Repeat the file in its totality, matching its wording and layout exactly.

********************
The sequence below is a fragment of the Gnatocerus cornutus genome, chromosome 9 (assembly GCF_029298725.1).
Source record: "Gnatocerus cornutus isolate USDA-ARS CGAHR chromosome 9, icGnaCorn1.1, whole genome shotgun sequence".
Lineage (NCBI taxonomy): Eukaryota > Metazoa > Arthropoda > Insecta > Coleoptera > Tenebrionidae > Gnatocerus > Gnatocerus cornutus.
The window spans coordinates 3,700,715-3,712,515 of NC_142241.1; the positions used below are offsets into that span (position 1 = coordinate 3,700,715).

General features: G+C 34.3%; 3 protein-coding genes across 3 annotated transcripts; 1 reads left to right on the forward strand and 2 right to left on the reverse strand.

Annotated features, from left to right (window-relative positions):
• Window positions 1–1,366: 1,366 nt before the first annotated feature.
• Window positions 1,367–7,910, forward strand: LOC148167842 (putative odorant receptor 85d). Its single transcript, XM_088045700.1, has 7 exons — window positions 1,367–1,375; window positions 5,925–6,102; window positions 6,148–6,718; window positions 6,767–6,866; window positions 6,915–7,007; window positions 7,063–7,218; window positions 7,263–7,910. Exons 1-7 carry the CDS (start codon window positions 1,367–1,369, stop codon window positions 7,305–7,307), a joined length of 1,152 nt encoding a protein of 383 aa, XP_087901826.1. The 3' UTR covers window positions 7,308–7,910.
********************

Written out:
The sequence below is a fragment of the Gnatocerus cornutus genome, chromosome 9 (assembly GCF_029298725.1).
Source record: "Gnatocerus cornutus isolate USDA-ARS CGAHR chromosome 9, icGnaCorn1.1, whole genome shotgun sequence".
Lineage (NCBI taxonomy): Eukaryota > Metazoa > Arthropoda > Insecta > Coleoptera > Tenebrionidae > Gnatocerus > Gnatocerus cornutus.
The window spans coordinates 3,700,715-3,712,515 of NC_142241.1; the positions used below are offsets into that span (position 1 = coordinate 3,700,715).

General features: G+C 34.3%; 3 protein-coding genes across 3 annotated transcripts; 1 reads left to right on the forward strand and 2 right to left on the reverse strand.

Annotated features, from left to right (window-relative positions):
• Window positions 1–1,366: 1,366 nt before the first annotated feature.
• Window positions 1,367–7,910, forward strand: LOC148167842 (putative odorant receptor 85d). Its single transcript, XM_088045700.1, has 7 exons — window positions 1,367–1,375; window positions 5,925–6,102; window positions 6,148–6,718; window positions 6,767–6,866; window positions 6,915–7,007; window positions 7,063–7,218; window positions 7,263–7,910. Exons 1-7 carry the CDS (start codon window positions 1,367–1,369, stop codon window positions 7,305–7,307), a joined length of 1,152 nt encoding a protein of 383 aa, XP_087901826.1. The 3' UTR covers window positions 7,308–7,910.